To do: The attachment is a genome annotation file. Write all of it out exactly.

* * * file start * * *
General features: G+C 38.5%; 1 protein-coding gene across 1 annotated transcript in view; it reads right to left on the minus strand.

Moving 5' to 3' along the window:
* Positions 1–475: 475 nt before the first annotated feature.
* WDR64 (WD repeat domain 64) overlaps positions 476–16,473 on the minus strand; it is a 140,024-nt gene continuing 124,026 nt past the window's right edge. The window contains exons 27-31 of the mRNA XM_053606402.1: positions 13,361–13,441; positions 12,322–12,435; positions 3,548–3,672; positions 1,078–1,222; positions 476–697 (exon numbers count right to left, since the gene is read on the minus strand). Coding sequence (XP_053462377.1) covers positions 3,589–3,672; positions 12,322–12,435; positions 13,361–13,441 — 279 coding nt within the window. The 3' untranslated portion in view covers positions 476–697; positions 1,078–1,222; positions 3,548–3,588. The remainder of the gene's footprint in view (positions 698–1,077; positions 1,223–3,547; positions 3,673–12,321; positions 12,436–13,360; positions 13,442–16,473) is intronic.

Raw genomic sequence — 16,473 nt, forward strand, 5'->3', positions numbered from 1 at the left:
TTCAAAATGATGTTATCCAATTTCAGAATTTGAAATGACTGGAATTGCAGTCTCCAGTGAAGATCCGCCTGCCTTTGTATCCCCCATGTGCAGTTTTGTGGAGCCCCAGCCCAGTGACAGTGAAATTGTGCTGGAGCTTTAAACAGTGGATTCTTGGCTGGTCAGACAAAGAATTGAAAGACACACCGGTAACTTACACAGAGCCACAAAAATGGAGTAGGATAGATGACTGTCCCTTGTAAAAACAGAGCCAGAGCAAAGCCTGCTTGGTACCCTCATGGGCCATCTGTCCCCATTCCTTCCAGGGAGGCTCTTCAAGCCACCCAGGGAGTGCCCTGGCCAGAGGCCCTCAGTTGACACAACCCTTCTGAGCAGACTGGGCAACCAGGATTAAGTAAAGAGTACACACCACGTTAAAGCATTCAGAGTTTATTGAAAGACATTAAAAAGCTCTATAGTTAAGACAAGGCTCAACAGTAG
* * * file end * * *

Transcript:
General features: G+C 38.5%; 1 protein-coding gene across 1 annotated transcript in view; it reads right to left on the minus strand.

Moving 5' to 3' along the window:
* Positions 1–475: 475 nt before the first annotated feature.
* WDR64 (WD repeat domain 64) overlaps positions 476–16,473 on the minus strand; it is a 140,024-nt gene continuing 124,026 nt past the window's right edge. The window contains exons 27-31 of the mRNA XM_053606402.1: positions 13,361–13,441; positions 12,322–12,435; positions 3,548–3,672; positions 1,078–1,222; positions 476–697 (exon numbers count right to left, since the gene is read on the minus strand). Coding sequence (XP_053462377.1) covers positions 3,589–3,672; positions 12,322–12,435; positions 13,361–13,441 — 279 coding nt within the window. The 3' untranslated portion in view covers positions 476–697; positions 1,078–1,222; positions 3,548–3,588. The remainder of the gene's footprint in view (positions 698–1,077; positions 1,223–3,547; positions 3,673–12,321; positions 12,436–13,360; positions 13,442–16,473) is intronic.

Raw genomic sequence — 16,473 nt, forward strand, 5'->3', positions numbered from 1 at the left:
TTCAAAATGATGTTATCCAATTTCAGAATTTGAAATGACTGGAATTGCAGTCTCCAGTGAAGATCCGCCTGCCTTTGTATCCCCCATGTGCAGTTTTGTGGAGCCCCAGCCCAGTGACAGTGAAATTGTGCTGGAGCTTTAAACAGTGGATTCTTGGCTGGTCAGACAAAGAATTGAAAGACACACCGGTAACTTACACAGAGCCACAAAAATGGAGTAGGATAGATGACTGTCCCTTGTAAAAACAGAGCCAGAGCAAAGCCTGCTTGGTACCCTCATGGGCCATCTGTCCCCATTCCTTCCAGGGAGGCTCTTCAAGCCACCCAGGGAGTGCCCTGGCCAGAGGCCCTCAGTTGACACAACCCTTCTGAGCAGACTGGGCAACCAGGATTAAGTAAAGAGTACACACCACGTTAAAGCATTCAGAGTTTATTGAAAGACATTAAAAAGCTCTATAGTTAAGACAAGGCTCAACAGTAG